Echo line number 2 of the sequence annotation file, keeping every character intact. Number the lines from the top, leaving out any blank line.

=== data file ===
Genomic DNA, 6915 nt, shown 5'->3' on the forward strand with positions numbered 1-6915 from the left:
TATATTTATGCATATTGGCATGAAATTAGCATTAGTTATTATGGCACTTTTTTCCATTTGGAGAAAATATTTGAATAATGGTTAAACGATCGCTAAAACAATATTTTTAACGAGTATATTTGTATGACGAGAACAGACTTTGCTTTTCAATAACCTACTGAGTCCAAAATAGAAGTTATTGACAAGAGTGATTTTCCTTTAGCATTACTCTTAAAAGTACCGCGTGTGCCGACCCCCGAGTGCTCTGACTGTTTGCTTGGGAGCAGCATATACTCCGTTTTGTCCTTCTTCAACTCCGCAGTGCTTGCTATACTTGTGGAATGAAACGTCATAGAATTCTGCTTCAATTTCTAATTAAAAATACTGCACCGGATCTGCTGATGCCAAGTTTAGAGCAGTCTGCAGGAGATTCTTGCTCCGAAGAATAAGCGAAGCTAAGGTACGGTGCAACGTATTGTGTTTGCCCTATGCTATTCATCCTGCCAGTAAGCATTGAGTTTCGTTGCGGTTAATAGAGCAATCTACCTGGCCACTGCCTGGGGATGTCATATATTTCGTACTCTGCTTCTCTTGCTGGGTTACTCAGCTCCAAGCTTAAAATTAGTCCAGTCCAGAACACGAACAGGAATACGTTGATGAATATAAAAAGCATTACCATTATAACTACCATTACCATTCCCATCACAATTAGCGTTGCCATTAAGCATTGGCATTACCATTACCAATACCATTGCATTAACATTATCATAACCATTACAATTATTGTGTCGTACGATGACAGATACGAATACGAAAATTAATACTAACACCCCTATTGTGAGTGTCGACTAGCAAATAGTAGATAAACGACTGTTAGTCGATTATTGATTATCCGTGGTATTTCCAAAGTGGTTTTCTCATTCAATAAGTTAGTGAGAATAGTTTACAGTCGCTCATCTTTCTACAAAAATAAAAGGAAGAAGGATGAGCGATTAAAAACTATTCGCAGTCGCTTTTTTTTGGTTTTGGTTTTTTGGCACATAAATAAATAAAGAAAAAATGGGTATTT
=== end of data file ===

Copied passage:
TATATTTATGCATATTGGCATGAAATTAGCATTAGTTATTATGGCACTTTTTTCCATTTGGAGAAAATATTTGAATAATGGTTAAACGATCGCTAAAACAATATTTTTAACGAGTATATTTGTATGACGAGAACAGACTTTGCTTTTCAATAACCTACTGAGTCCAAAATAGAAGTTATTGACAAGAGTGATTTTCCTTTAGCATTACTCTTAAAAGTACCGCGTGTGCCGACCCCCGAGTGCTCTGACTGTTTGCTTGGGAGCAGCATATACTCCGTTTTGTCCTTCTTCAACTCCGCAGTGCTTGCTATACTTGTGGAATGAAACGTCATAGAATTCTGCTTCAATTTCTAATTAAAAATACTGCACCGGATCTGCTGATGCCAAGTTTAGAGCAGTCTGCAGGAGATTCTTGCTCCGAAGAATAAGCGAAGCTAAGGTACGGTGCAACGTATTGTGTTTGCCCTATGCTATTCATCCTGCCAGTAAGCATTGAGTTTCGTTGCGGTTAATAGAGCAATCTACCTGGCCACTGCCTGGGGATGTCATATATTTCGTACTCTGCTTCTCTTGCTGGGTTACTCAGCTCCAAGCTTAAAATTAGTCCAGTCCAGAACACGAACAGGAATACGTTGATGAATATAAAAAGCATTACCATTATAACTACCATTACCATTCCCATCACAATTAGCGTTGCCATTAAGCATTGGCATTACCATTACCAATACCATTGCATTAACATTATCATAACCATTACAATTATTGTGTCGTACGATGACAGATACGAATACGAAAATTAATACTAACACCCCTATTGTGAGTGTCGACTAGCAAATAGTAGATAAACGACTGTTAGTCGATTATTGATTATCCGTGGTATTTCCAAAGTGGTTTTCTCATTCAATAAGTTAGTGAGAATAGTTTACAGTCGCTCATCTTTCTACAAAAATAAAAGGAAGAAGGATGAGCGATTAAAAACTATTCGCAGTCGCTTTTTTTTGGTTTTGGTTTTTTGGCACATAAATAAATAAAGAAAAAATGGGTATTT